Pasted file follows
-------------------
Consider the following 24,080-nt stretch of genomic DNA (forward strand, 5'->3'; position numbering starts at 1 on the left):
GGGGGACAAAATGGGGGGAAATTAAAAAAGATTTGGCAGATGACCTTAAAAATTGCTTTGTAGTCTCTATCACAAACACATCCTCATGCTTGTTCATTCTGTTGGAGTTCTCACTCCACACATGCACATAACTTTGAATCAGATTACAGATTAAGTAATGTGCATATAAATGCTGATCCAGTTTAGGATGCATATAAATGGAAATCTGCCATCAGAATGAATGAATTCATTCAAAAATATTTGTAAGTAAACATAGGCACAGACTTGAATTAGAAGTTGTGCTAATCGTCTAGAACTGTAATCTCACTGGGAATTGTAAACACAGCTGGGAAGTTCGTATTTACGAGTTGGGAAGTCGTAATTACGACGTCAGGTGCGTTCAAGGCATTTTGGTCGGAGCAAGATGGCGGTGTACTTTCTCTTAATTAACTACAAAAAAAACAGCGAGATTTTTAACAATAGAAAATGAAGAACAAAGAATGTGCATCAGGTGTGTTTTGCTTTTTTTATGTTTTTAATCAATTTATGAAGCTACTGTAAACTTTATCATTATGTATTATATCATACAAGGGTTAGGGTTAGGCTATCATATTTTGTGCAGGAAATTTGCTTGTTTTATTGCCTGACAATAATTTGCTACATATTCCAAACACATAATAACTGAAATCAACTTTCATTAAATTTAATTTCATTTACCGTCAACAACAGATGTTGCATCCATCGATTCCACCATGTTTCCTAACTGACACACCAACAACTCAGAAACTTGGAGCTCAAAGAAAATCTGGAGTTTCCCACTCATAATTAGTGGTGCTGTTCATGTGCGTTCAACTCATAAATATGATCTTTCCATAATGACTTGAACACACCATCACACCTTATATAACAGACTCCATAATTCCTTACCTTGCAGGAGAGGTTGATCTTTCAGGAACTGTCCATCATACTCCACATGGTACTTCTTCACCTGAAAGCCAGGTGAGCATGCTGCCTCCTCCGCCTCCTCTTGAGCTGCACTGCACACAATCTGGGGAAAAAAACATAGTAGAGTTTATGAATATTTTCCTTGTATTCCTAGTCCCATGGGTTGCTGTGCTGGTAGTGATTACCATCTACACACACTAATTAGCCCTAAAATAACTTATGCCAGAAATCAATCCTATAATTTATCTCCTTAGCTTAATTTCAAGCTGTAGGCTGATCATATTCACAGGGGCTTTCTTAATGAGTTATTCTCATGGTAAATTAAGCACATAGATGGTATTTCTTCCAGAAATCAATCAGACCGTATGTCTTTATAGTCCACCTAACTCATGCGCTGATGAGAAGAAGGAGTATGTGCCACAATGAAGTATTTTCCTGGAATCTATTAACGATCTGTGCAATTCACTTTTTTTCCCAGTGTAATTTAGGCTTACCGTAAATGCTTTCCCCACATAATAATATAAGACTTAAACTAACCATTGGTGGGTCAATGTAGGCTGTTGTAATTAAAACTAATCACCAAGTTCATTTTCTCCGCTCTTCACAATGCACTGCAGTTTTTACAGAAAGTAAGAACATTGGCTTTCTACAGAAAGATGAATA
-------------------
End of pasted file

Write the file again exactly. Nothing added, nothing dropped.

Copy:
Consider the following 24,080-nt stretch of genomic DNA (forward strand, 5'->3'; position numbering starts at 1 on the left):
GGGGGACAAAATGGGGGGAAATTAAAAAAGATTTGGCAGATGACCTTAAAAATTGCTTTGTAGTCTCTATCACAAACACATCCTCATGCTTGTTCATTCTGTTGGAGTTCTCACTCCACACATGCACATAACTTTGAATCAGATTACAGATTAAGTAATGTGCATATAAATGCTGATCCAGTTTAGGATGCATATAAATGGAAATCTGCCATCAGAATGAATGAATTCATTCAAAAATATTTGTAAGTAAACATAGGCACAGACTTGAATTAGAAGTTGTGCTAATCGTCTAGAACTGTAATCTCACTGGGAATTGTAAACACAGCTGGGAAGTTCGTATTTACGAGTTGGGAAGTCGTAATTACGACGTCAGGTGCGTTCAAGGCATTTTGGTCGGAGCAAGATGGCGGTGTACTTTCTCTTAATTAACTACAAAAAAAACAGCGAGATTTTTAACAATAGAAAATGAAGAACAAAGAATGTGCATCAGGTGTGTTTTGCTTTTTTTATGTTTTTAATCAATTTATGAAGCTACTGTAAACTTTATCATTATGTATTATATCATACAAGGGTTAGGGTTAGGCTATCATATTTTGTGCAGGAAATTTGCTTGTTTTATTGCCTGACAATAATTTGCTACATATTCCAAACACATAATAACTGAAATCAACTTTCATTAAATTTAATTTCATTTACCGTCAACAACAGATGTTGCATCCATCGATTCCACCATGTTTCCTAACTGACACACCAACAACTCAGAAACTTGGAGCTCAAAGAAAATCTGGAGTTTCCCACTCATAATTAGTGGTGCTGTTCATGTGCGTTCAACTCATAAATATGATCTTTCCATAATGACTTGAACACACCATCACACCTTATATAACAGACTCCATAATTCCTTACCTTGCAGGAGAGGTTGATCTTTCAGGAACTGTCCATCATACTCCACATGGTACTTCTTCACCTGAAAGCCAGGTGAGCATGCTGCCTCCTCCGCCTCCTCTTGAGCTGCACTGCACACAATCTGGGGAAAAAAACATAGTAGAGTTTATGAATATTTTCCTTGTATTCCTAGTCCCATGGGTTGCTGTGCTGGTAGTGATTACCATCTACACACACTAATTAGCCCTAAAATAACTTATGCCAGAAATCAATCCTATAATTTATCTCCTTAGCTTAATTTCAAGCTGTAGGCTGATCATATTCACAGGGGCTTTCTTAATGAGTTATTCTCATGGTAAATTAAGCACATAGATGGTATTTCTTCCAGAAATCAATCAGACCGTATGTCTTTATAGTCCACCTAACTCATGCGCTGATGAGAAGAAGGAGTATGTGCCACAATGAAGTATTTTCCTGGAATCTATTAACGATCTGTGCAATTCACTTTTTTTCCCAGTGTAATTTAGGCTTACCGTAAATGCTTTCCCCACATAATAATATAAGACTTAAACTAACCATTGGTGGGTCAATGTAGGCTGTTGTAATTAAAACTAATCACCAAGTTCATTTTCTCCGCTCTTCACAATGCACTGCAGTTTTTACAGAAAGTAAGAACATTGGCTTTCTACAGAAAGATGAATA